Lipocine has been scarred time and time again in its bat­tle to bring Tlando to mar­ket. The com­pa­ny re­ceived its first re­jec­tion from the FDA in 2016, about a year af­ter the agency tight­ened its scruti­ny of TRT prod­ucts in gen­er­al. The reg­u­la­tor in March 2015 asked man­u­fac­tur­ers to tweak their la­bels to re­flect that TRT prod­ucts are on­ly ap­proved for men with cer­tain med­ical con­di­tions, and not for ag­ing-re­lat­ed low testos­terone; and that da­ta sug­gest TRT use leads to an in­creased risk of heart at­tacks and strokes.

In 2016, the agency in­di­cat­ed it was not com­fort­able with the Tlando dos­ing al­go­rithm. “The pro­posed titra­tion scheme for clin­i­cal prac­tice was sig­nif­i­cant­ly dif­fer­ent from the titra­tion scheme used in the Phase 3 tri­al lead­ing to dis­cor­dance in titra­tion de­ci­sions be­tween the Phase 3 tri­al and re­al-world clin­i­cal prac­tice,” Lipocine cit­ed the FDA say­ing in a state­ment.

Lipocine re­sub­mit­ted a mar­ket­ing ap­pli­ca­tion in 2017. In an FDA staff re­view that fol­lowed in 2018, the agency said it had rec­om­mend­ed that the com­pa­ny con­duct a new Phase III tri­al that tests the dose titra­tion scheme pro­posed for mar­ket­ing. In­stead, Lipocine chose to con­duct two new sin­gle-arm late-stage tri­als, each test­ing a dif­fer­ent dose of Tlando (150 mg thrice-dai­ly and 225 mg twice-dai­ly) with­out titra­tion. The 150 mg tri­al failed, but the 225 mg dose made the cut.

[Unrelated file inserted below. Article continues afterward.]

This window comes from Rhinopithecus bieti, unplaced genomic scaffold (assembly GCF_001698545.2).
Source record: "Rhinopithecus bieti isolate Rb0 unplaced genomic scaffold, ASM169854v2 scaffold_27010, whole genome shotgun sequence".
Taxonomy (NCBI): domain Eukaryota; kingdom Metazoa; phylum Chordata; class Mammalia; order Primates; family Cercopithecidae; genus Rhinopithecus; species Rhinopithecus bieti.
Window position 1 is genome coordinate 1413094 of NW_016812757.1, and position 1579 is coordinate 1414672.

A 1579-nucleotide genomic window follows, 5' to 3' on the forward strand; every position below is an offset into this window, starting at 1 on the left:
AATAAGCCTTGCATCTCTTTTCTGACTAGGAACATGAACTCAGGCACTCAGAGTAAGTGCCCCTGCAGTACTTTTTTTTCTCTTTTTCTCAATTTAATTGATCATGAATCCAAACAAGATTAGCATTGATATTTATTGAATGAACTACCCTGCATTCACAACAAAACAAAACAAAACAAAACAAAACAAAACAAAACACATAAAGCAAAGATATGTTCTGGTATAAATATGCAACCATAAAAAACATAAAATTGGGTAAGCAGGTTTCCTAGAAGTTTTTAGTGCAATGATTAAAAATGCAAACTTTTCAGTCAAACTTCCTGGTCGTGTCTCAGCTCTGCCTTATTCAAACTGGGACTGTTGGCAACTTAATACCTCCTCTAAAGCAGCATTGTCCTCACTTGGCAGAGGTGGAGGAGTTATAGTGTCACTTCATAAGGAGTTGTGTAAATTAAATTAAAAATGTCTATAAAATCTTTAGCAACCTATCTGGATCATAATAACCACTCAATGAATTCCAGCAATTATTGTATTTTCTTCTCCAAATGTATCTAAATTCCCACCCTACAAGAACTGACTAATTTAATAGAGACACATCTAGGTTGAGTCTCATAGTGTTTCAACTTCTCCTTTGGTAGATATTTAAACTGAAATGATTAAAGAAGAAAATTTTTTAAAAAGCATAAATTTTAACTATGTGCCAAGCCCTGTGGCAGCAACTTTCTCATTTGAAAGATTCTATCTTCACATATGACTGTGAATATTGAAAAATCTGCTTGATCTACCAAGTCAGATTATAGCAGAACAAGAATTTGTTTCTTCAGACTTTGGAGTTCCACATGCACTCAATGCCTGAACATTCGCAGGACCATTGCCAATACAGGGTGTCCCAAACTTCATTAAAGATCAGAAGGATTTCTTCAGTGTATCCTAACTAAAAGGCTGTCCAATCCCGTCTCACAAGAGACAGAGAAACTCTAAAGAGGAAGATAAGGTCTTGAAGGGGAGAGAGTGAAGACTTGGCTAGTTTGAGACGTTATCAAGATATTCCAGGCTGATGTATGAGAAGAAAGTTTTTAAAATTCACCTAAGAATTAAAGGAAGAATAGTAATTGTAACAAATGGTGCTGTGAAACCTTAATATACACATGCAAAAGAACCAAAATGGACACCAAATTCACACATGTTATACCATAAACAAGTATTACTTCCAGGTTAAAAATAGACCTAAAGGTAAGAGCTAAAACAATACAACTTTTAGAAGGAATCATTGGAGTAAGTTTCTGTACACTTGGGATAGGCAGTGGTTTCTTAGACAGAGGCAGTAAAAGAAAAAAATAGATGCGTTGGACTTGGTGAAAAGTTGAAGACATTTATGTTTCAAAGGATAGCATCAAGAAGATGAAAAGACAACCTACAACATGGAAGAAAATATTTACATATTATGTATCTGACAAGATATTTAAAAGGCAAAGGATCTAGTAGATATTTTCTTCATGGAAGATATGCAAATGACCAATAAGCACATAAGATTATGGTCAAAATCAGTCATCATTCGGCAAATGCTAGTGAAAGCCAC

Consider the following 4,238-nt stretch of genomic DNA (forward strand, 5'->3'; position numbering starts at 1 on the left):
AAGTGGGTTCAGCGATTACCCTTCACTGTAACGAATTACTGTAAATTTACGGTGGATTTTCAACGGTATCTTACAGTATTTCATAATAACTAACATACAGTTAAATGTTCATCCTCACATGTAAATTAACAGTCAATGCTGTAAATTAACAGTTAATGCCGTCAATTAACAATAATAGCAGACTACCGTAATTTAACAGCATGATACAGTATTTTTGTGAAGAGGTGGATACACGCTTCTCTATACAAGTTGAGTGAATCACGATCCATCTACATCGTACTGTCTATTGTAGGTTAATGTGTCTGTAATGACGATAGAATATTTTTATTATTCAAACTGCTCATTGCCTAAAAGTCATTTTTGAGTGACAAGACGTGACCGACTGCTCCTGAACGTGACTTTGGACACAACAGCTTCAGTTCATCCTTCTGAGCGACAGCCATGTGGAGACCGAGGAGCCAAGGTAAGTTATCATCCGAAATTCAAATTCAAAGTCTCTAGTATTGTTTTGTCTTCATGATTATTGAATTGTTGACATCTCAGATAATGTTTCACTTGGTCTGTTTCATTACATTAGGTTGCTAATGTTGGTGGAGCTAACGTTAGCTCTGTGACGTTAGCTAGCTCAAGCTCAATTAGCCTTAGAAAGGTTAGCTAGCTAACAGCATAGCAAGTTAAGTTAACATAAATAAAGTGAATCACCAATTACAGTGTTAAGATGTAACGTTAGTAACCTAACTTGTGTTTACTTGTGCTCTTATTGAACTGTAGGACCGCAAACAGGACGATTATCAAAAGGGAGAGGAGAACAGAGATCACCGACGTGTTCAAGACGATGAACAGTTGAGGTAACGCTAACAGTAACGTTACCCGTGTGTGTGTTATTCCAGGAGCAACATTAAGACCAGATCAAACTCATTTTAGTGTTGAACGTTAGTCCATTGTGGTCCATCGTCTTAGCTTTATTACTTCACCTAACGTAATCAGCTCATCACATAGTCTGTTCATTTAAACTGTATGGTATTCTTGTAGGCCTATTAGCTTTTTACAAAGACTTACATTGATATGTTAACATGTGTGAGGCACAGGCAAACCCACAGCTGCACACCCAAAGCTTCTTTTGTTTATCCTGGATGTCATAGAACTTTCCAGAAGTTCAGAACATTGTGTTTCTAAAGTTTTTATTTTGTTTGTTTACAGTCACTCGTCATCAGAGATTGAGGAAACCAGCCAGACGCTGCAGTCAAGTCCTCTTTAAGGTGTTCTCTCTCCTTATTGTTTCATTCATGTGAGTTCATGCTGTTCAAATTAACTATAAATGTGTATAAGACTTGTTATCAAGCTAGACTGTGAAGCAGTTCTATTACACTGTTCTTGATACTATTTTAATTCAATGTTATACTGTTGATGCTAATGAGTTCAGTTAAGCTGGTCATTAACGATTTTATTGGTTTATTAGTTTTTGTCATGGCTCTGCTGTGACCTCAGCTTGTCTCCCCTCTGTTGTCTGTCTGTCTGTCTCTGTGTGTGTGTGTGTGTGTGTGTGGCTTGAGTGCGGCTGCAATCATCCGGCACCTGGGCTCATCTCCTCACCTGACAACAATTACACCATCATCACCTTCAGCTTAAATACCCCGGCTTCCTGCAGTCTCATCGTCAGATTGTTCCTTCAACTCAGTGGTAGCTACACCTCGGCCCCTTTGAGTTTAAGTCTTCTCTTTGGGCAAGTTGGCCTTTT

FDA pan­elists al­so ex­pressed oth­er con­cerns, in­clud­ing that the orig­i­nal late-stage tri­al up­on which Lipocine had based its ap­pli­ca­tion on did not meet one or none of the three sec­ondary end­points that as­sess for un­ac­cept­ably high max­i­mal ex­po­sures to testos­terone; the drug’s im­pact on the pa­tient’s blood pres­sure and heart rate; and whether Tlando was def­i­nite­ly restor­ing testos­terone and its ma­jor metabo­lites in­to nor­mal range.

Days lat­er, an in­de­pen­dent pan­el of ad­vi­sors to the FDA al­so sug­gest­ed their dis­com­fort with the drug. Over­all, thir­teen pan­elists vot­ed against the ben­e­fit/risk pro­file of Tlando, while six vot­ed in fa­vor. Un­sur­pris­ing­ly, the FDA hand­ed Lipocine an­oth­er re­jec­tion.

So Lipocine con­duct­ed an­oth­er study, a small 24-pa­tient tri­al to de­fin­i­tive­ly show that the drug was de­fin­i­tive­ly restor­ing testos­terone lev­els, us­ing tri­al pro­to­col the FDA was look­ing for. But on Mon­day, the FDA’s CRL flagged a prob­lem the com­pa­ny had failed to deal with from the start: that the orig­i­nal ef­fi­ca­cy tri­al failed to show the drug clear­ing three sec­ondary end­points for max­i­mal testos­terone con­cen­tra­tions.